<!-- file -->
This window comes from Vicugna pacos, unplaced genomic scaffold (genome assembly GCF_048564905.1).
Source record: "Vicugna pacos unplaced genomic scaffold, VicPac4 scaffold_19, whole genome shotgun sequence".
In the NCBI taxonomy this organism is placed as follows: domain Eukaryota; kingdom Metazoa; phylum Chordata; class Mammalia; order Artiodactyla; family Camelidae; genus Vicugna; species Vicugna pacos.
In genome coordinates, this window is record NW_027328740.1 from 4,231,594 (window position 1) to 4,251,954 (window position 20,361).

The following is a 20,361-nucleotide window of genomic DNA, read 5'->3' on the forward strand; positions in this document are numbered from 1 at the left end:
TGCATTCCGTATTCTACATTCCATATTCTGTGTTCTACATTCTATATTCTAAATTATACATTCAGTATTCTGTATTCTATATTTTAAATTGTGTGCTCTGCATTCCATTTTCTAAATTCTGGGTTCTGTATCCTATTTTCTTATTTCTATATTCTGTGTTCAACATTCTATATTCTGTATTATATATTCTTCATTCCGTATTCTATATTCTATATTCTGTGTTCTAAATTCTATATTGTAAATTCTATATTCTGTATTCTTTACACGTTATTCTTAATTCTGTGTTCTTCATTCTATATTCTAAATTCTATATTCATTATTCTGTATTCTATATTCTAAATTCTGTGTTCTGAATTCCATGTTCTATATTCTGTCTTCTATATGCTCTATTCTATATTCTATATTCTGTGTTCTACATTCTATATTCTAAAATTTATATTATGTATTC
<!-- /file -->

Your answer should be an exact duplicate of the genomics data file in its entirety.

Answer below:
This window comes from Vicugna pacos, unplaced genomic scaffold (genome assembly GCF_048564905.1).
Source record: "Vicugna pacos unplaced genomic scaffold, VicPac4 scaffold_19, whole genome shotgun sequence".
In the NCBI taxonomy this organism is placed as follows: domain Eukaryota; kingdom Metazoa; phylum Chordata; class Mammalia; order Artiodactyla; family Camelidae; genus Vicugna; species Vicugna pacos.
In genome coordinates, this window is record NW_027328740.1 from 4,231,594 (window position 1) to 4,251,954 (window position 20,361).

The following is a 20,361-nucleotide window of genomic DNA, read 5'->3' on the forward strand; positions in this document are numbered from 1 at the left end:
TGCATTCCGTATTCTACATTCCATATTCTGTGTTCTACATTCTATATTCTAAATTATACATTCAGTATTCTGTATTCTATATTTTAAATTGTGTGCTCTGCATTCCATTTTCTAAATTCTGGGTTCTGTATCCTATTTTCTTATTTCTATATTCTGTGTTCAACATTCTATATTCTGTATTATATATTCTTCATTCCGTATTCTATATTCTATATTCTGTGTTCTAAATTCTATATTGTAAATTCTATATTCTGTATTCTTTACACGTTATTCTTAATTCTGTGTTCTTCATTCTATATTCTAAATTCTATATTCATTATTCTGTATTCTATATTCTAAATTCTGTGTTCTGAATTCCATGTTCTATATTCTGTCTTCTATATGCTCTATTCTATATTCTATATTCTGTGTTCTACATTCTATATTCTAAAATTTATATTATGTATTC